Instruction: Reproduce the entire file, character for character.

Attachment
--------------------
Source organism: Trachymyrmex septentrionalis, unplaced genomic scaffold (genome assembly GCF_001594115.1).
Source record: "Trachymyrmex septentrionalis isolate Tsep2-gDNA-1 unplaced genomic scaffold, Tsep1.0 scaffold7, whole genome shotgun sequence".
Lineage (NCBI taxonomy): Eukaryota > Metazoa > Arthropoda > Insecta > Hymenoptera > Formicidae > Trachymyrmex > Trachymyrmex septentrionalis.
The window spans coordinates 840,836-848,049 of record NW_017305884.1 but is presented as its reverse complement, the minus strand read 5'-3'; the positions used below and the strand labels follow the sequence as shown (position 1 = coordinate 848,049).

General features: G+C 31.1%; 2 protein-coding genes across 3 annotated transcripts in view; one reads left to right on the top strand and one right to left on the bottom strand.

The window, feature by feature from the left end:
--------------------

Source organism: Trachymyrmex septentrionalis, unplaced genomic scaffold (genome assembly GCF_001594115.1).
Source record: "Trachymyrmex septentrionalis isolate Tsep2-gDNA-1 unplaced genomic scaffold, Tsep1.0 scaffold7, whole genome shotgun sequence".
Lineage (NCBI taxonomy): Eukaryota > Metazoa > Arthropoda > Insecta > Hymenoptera > Formicidae > Trachymyrmex > Trachymyrmex septentrionalis.
The window spans coordinates 840,836-848,049 of record NW_017305884.1 but is presented as its reverse complement, the minus strand read 5'-3'; the positions used below and the strand labels follow the sequence as shown (position 1 = coordinate 848,049).

General features: G+C 31.1%; 2 protein-coding genes across 3 annotated transcripts in view; one reads left to right on the top strand and one right to left on the bottom strand.

The window, feature by feature from the left end: